The first to record first-hand information about the behaviour of the people of the Yasawa group was Commodore Charles Wilkes who spent part of 1840 in Fiji with his squadron of four vessels comprising the United States Exploring Expedition. The Expedition spent three months surveying the more important islands and reefs and gathering material for a new chart of the Group. Wilkes landed on Round Island but could not climb to the summit. The party then went on to the island of Yasawa and climbed to the top of the major peak of Taucake. They landed with ‘a strong party, well armed, as we knew the natives were particularly savage.’ (Wilkes 1845:256). However, the ‘natives appeared friendly and were powerless from the late depredations’— by Gigi, chief of Galoa, an island off Macuata, who earlier in the year had led a raid to the Yasawa Group and devastated gardens and villages. Wilkes recorded (1845:232) that Gigi was ‘remarkable for the energy of his character, and his savage disposition when offended.’ Wilkes then went on to an islet south of Naviti where he landed for observations, being acutely conscious that his activities were the subject of observation by the inhabitants of Naviti. He then climbed the peak on Wayasewa i yata, keeping guard constantly against attack. The Waya islanders were said to be quite independent of any authority and any attempts to subjugate them were unsuccessful. They kept themselves secure within their own defences and only went forth when making an incursion against defenceless villages of other islands. They had a reputation among their neighbours for cruel conduct and savagery. I consider it remarkable that no clash occured during the survey of the Yasawa Group, as it did in Malolo when two ship's officers, including Wilkes' nephew, were killed after an indiscretion on the part of the visitors. In revenge, Wilkes landed parties on Malolo, destroyed the food gardens and the two villages and killed fifty-seven Fijians without loss to themselves (Wilkes 1845:281). The Malolo people then abjectedly surrendered. Wilkes, somewhat smugly but perhaps as justification for the punishment of the people of Malolo, claimed (Wilkes 1845:285) that ‘Such has been the effect on the people of Malolo, that they have since been found the most civil, harmless, and well-disposed natives of the group.’ Wilkes was accused of murder when he returned home to the United States, and he defended his actions by saying that Fijians could not expect to behave as they did without punishment. It is difficult to judge Wilkes' actions outside the context of the times, but it should be noted that similar action by Fijians sometimes resulted in harsh treatment at the hands of other visiting naval vessels.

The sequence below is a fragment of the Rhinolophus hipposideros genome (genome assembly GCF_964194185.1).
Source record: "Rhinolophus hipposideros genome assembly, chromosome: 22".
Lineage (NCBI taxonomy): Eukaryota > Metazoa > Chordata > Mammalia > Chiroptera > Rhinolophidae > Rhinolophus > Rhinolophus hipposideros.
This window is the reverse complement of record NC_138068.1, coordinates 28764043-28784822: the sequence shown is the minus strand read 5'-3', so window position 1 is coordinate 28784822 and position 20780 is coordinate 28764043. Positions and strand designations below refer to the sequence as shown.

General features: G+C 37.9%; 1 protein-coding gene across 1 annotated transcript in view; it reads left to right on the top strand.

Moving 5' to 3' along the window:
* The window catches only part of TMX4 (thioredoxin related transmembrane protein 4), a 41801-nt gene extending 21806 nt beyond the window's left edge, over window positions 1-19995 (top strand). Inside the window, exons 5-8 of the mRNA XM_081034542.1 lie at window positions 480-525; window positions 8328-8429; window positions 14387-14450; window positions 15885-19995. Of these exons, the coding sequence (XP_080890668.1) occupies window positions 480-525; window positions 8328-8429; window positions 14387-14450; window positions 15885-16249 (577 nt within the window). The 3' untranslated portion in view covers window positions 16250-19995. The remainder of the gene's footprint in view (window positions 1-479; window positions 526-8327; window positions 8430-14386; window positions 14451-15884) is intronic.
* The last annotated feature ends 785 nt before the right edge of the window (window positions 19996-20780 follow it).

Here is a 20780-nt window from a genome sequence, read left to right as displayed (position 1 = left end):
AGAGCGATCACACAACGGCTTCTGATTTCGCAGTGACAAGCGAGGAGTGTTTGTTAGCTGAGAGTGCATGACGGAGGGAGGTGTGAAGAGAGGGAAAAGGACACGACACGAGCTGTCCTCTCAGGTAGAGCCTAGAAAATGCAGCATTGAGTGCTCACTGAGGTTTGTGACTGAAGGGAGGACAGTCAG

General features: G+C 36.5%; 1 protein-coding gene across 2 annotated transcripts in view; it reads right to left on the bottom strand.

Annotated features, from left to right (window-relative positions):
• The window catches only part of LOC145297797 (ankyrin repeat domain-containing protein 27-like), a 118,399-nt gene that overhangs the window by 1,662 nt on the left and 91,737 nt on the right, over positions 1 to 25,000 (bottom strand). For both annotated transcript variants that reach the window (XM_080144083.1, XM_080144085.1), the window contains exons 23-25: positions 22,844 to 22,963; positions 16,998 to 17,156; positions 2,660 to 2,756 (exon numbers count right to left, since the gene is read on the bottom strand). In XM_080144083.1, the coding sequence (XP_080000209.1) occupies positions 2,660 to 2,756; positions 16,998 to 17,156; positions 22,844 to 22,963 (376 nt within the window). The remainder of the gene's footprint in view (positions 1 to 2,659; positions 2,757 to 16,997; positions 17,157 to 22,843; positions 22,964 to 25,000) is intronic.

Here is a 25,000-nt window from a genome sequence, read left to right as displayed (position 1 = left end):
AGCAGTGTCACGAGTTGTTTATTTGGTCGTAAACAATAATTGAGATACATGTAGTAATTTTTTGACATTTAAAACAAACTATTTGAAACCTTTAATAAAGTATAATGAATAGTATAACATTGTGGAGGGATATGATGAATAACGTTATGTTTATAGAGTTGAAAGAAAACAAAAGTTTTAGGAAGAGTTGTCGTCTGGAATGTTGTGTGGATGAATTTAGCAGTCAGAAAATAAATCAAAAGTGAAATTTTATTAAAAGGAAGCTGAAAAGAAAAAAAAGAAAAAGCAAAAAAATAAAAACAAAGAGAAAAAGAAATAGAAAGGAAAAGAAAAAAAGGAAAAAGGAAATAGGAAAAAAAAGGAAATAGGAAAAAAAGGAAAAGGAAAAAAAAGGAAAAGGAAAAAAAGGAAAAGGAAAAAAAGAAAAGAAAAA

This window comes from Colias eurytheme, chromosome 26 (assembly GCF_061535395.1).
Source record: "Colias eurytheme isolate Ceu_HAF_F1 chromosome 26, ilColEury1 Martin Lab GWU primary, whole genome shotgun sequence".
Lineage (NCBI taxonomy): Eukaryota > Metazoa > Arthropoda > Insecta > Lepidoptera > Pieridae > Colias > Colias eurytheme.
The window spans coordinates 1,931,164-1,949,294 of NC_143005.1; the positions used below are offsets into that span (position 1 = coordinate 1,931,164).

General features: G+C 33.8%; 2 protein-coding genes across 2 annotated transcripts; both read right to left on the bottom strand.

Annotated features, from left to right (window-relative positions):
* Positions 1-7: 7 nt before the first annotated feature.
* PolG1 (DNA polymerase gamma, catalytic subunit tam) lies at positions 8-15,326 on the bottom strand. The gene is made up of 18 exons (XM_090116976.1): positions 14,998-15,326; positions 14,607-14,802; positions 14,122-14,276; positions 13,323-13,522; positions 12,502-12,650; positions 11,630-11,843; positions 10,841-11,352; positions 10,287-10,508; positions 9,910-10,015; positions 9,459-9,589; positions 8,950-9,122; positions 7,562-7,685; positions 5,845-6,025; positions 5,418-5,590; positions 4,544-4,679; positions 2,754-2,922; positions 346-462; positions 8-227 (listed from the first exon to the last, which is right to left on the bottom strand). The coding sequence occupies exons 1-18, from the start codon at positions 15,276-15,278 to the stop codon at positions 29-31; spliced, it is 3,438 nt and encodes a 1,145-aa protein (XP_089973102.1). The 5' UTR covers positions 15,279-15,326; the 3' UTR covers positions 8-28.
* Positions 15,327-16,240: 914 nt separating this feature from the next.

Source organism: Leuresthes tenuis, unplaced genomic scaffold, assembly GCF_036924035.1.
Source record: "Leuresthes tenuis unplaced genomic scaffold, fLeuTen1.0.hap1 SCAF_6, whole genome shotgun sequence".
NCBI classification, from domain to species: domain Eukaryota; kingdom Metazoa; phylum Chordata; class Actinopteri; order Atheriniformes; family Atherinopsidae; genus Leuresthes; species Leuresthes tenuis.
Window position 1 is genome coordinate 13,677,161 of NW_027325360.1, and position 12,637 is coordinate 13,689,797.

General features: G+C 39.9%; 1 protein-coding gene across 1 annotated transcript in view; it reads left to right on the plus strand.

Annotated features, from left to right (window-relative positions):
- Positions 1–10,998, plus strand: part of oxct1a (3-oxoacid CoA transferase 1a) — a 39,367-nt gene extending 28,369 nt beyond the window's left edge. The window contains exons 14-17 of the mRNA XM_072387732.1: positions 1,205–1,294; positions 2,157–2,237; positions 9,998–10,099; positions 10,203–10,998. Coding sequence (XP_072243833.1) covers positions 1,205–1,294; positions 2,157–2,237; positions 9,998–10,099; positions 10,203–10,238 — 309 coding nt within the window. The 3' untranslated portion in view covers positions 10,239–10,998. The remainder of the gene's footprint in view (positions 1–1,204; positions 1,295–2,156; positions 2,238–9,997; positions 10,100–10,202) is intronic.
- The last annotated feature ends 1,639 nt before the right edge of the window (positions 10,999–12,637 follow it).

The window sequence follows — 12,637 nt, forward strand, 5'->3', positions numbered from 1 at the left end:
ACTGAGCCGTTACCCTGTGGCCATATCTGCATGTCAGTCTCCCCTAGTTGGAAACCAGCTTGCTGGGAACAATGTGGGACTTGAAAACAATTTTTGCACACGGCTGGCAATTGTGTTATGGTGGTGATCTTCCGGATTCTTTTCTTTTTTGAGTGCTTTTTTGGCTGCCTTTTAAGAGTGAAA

Some twenty years later, a boat belonging to the Reverend J. Binner, Wesleyan missionary and trader, had gone to Waya to trade for coconut oil and beche de mer, carrying a crew of an Englishman, an American and some natives. The natives of Waya captured the boat, ate the crew and took the merchandise. The US corvette Vandalia arrived at Levuka and, at the request of the American Consul, the commander, Captain Sinclair, sent a party of fifty to Waya to demand the murderers and obtain indemnity. The Waya people numbering some 500 men defied the party and were attacked by the Americans in their fort on the summit of a hill about 244 m high. Some twenty of the Wayans were killed, as many wounded, and their village and fort were burned at a cost of five Americans wounded (Pritchard 1866:212–13). Presumably this was the same incident to which Mrs Smythe referred (Smythe 1864:93) though she said that the crew was one American, one German and a coloured man who leaped overboard and was probably eaten by sharks. The other two were eaten by humans. This was said to be in revenge for ‘a very shameful piece of dishonesty practised on them by some white men a short time before.’ Evidently she had discussed the matter with Tui Vuda, who said that he was often at war with the Waya people. She said that she had been told that the American operations had been so unskilfully conducted that the Wayans claimed a victory. Pritchard, who had just taken over the position of British Consul, and Mr Binner are probably more reliable, and were in touch with the commander of the Vandalia. Nevertheless, Mrs Smythe may well have been right about the Wayan claims. They were very proud people.